Magazine article Gramophone

Third Disc of Svendsen from the Bergen Philharmonic

Magazine article Gramophone

Third Disc of Svendsen from the Bergen Philharmonic

Article excerpt


'Orchestral Works, Vol 3'

Norwegian Artists' Carnival, Op 14.

Violin Concerto, Op 6 (a). Two Icelandic Melodies.

Symphony No 1, Op 4

(a) Marianne Thorsen vn

Bergen Philharmonic Orchestra/Neeme Jarvi

Chandos (F) CHAN10766 (74' * DDD)

The Chandos/Jarvi/Svendsen survey moves backwards to the late 1860s and early 1870s, when the newly Leipzig-graduated composer was travelling Europe to absorb its new music --especially Berlioz, Liszt and Wagner--and even flipping to America to get married to a Jewish lady (who would, however, soon convert to Christianity, overseen by her husband's new friends Richard and Cosima Wagner as godparents).

At this point in his career Svendsen's early-attained fluency in orchestration and embracing of new formal ideas had not outstripped his melodic invention. The Violin Concerto was completed in the same year, 1870, as the intriguing Cello Concerto featured in Vol 2 of this series (A/12). The violin's contribution, more obbligato than soloist proper, justifies both comparisons to Berlioz's Harold en Italie and the leader-only balance given to Marianne Thorsen. In an age where the orchestra was still standing back, Paganini concerto-style, to let the soloist have his way, Svendsen was rightly proud of doing something completely other. Also, as in the First Symphony, the slow movement is an event of Brahmsian emotional weight.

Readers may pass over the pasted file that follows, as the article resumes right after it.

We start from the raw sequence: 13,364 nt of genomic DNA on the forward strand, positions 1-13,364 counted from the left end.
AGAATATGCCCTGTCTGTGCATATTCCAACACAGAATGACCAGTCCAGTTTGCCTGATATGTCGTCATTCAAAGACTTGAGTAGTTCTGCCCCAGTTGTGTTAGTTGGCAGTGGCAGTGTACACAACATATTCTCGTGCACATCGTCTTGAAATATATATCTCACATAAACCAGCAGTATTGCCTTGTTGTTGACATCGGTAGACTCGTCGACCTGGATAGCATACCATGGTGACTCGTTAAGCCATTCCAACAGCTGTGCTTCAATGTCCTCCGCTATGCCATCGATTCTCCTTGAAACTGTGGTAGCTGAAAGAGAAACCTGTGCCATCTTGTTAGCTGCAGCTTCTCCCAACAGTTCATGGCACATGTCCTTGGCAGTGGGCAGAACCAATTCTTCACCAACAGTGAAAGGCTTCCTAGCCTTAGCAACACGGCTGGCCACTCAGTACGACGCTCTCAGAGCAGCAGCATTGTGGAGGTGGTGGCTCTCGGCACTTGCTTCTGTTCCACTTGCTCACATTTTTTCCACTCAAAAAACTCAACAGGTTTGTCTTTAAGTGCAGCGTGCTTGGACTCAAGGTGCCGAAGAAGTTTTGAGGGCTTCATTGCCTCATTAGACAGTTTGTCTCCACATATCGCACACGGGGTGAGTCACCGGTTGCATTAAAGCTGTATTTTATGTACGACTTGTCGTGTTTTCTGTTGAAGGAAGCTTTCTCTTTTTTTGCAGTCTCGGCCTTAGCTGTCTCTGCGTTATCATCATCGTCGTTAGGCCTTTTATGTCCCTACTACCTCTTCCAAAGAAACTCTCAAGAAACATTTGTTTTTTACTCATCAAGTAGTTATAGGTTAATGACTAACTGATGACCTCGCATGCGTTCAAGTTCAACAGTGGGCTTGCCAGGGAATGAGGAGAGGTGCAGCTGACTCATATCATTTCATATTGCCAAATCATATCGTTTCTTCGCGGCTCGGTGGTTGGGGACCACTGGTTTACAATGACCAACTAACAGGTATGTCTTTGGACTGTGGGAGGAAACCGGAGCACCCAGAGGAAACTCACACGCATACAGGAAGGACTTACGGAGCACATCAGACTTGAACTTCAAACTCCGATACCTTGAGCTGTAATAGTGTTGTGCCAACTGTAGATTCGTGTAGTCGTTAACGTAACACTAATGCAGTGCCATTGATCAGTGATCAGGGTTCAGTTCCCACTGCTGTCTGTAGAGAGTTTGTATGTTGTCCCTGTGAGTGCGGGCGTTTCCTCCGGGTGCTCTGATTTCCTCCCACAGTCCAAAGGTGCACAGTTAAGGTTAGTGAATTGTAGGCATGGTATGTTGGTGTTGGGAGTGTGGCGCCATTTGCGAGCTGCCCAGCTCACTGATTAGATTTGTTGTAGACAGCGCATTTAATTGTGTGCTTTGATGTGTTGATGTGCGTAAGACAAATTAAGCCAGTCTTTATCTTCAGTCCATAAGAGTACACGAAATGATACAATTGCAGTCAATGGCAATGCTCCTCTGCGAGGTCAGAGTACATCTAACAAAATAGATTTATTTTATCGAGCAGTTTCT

The symphony is often singled out for the italianita of its orchestration and sheer brio. …

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